Achieving our objectives.
There is already a veritable smorgasbord of teaching/learning approaches
which have been proven to enhance learning outcomes. These include
problem-based learning, project-based learning, role-play and field
placements. The method discussed here is the use of case studies
as an effective teaching/learning method. The common thread running
through each of these approaches is that they are student-centred,
with students taking, (or being allocated) greater responsibility
for their learning.
What is a case?
A case has been described as “an account of events that seem
to include enough intriguing decision points and provocative undercurrents
to make a discussion group want to think and argue about them”
(Barnes et al., 1994). Cases need not be literal accounts of actual
incidents (though they may be); however, the characters, situations
and dilemmas described must ring true and represent experiences
so as to prompt meaningful discussion. Complex and information-rich,
cases depict incidents that are open to interpretation—raising
questions rather than answering them, encouraging problem solving,
calling forth collective intelligence and varied perspectives (Hutchings,
When is it appropriate to adopt this method?
Does the teacher wish to emphasise authority, expertise, order
and discipline, or to allow learning to take place through discussion-based
and experiential learning arising from an exchange of ideas? If
your field of specialisation can accommodate the latter (and I believe
that there is much scope for this in the Humanities and selectively
in the Sciences), then the case method is certainly a useful teaching/learning
How may a teacher prepare the case?
It is first necessary to identify the topic/area which you wish
to assess your students’ grasp of. Then the material facts,
issues and calculations (if any) must be clearly presented. It may
even be a good idea to throw in some ‘red herrings’.
Next, it is useful to structure some of the questions and anticipate
others and the students should need to use the information provided
to address these questions. It would be preferable if the problem
posed has no ‘correct’ answer. Students may be required
to make assumptions. Last but not least, it is important for the
teacher to be clear as to what direction the discussion should take.
I have found that the newspapers invariably offer an array of ‘cases’
which may be suitable for discussing a legal principle. For example,
I may use just a photograph of a collapsed building, or a falling
object which injures a passer-by, or a crack in the flooring to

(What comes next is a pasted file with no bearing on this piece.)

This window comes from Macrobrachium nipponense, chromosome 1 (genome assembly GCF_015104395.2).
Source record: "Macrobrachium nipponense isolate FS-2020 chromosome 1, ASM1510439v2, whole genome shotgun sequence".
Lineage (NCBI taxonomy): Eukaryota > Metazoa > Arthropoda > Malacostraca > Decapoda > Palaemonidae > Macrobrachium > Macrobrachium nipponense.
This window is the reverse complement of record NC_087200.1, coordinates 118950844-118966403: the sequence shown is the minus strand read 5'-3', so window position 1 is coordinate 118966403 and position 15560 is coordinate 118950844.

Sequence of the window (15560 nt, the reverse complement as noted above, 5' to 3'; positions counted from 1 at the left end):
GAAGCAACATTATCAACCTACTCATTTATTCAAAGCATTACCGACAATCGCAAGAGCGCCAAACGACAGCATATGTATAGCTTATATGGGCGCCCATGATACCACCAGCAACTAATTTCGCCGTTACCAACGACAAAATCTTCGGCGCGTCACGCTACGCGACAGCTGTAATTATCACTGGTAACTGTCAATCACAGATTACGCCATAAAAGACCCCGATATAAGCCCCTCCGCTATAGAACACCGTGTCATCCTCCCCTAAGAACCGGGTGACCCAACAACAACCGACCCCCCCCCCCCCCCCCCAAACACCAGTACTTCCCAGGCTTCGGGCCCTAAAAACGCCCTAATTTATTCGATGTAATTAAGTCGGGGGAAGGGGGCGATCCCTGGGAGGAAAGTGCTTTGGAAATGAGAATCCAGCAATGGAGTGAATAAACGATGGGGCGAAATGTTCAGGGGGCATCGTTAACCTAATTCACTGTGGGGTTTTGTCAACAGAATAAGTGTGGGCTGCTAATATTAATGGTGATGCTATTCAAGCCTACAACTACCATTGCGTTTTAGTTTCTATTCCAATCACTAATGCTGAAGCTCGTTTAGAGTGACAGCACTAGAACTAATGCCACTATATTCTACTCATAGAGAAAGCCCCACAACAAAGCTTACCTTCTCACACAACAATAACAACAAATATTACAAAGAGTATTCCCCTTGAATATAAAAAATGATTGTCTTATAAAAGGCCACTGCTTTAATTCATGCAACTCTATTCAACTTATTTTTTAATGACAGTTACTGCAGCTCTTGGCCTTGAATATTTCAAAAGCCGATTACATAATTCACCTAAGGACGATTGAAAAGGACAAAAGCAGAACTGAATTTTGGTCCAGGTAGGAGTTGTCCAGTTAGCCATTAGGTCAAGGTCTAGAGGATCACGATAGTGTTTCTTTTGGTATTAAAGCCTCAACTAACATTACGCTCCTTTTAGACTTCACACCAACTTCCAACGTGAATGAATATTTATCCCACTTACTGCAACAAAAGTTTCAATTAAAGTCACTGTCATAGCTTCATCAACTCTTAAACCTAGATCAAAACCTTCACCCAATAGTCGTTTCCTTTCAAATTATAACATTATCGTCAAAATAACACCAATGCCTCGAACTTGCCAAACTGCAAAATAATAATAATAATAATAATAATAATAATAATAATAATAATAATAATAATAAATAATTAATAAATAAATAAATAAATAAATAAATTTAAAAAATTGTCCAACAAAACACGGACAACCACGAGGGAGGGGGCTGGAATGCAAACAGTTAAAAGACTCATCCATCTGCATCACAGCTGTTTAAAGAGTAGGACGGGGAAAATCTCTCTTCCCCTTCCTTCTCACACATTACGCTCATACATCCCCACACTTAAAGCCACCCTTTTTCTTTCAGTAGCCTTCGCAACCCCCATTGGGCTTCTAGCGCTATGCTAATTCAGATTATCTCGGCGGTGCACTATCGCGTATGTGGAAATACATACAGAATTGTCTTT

discuss the legal principles pertaining to Occupiers’ Liability
or Negligence or Easements when teaching Property-Related torts
and Land Law. Students will then have to glean from the picture
which facts are material to the discussion at hand.
How should students be instructed to prepare for the case-based
For the case method to succeed, it is imperative that students
do their part as well. They should have done the background reading,
and attempted the questions the teacher has structured. For this
purpose, it would be useful to require students to have engaged
in sub-group discussions in preparation for the tutorial/seminar.
When conducting the case-study discussion, the teacher’s
task is not so much to teach the students as to encourage learning;
the teacher must consciously facilitate the process of joint inquiry
by shaping, moulding, questioning, suggesting, highlighting, refuting
So, how’s the discussion going?
Indicators of a successful case discussion are a high level of
student-to-student discussion and involvement, and instructor direction,
not domination. The emphasis is therefore on the process, although
the knowledge acquired must not be undervalued. The learning outcome
is enhanced in that the relationship of knowledge to practice is
clearer. Although said in relation to the medical field, this remark
sums up the usefulness of the case method:
|To study the phenomena of disease without books is to
sail an uncharted sea; while to study books without patients
is not to go to sea at all
—Sir William Osler
Barnes, Louis B.; Christensen, C. Roland; & Hansen,
Abby J. (1994). Teaching and the Case Method: Text,
Cases, and Readings (3rd ed). Boston Massachusetts:
Harvard Business School Press.
Hutchings, Pat. (1993). Using Cases to
Improve College Teaching: A Guide to More Reflective Practice.
Washington, DC: American Association for Higher Education.
Lynn, Laurence E. Jr. (1996). What is the
Case Method?: A Guide and Casebook. Japan: Foundation
for Advanced Studies on International Development (FASID).
Lynn, Laurence E. Jr. (1999). Teaching
and Learning with Cases: A Guidebook. New York: Chatham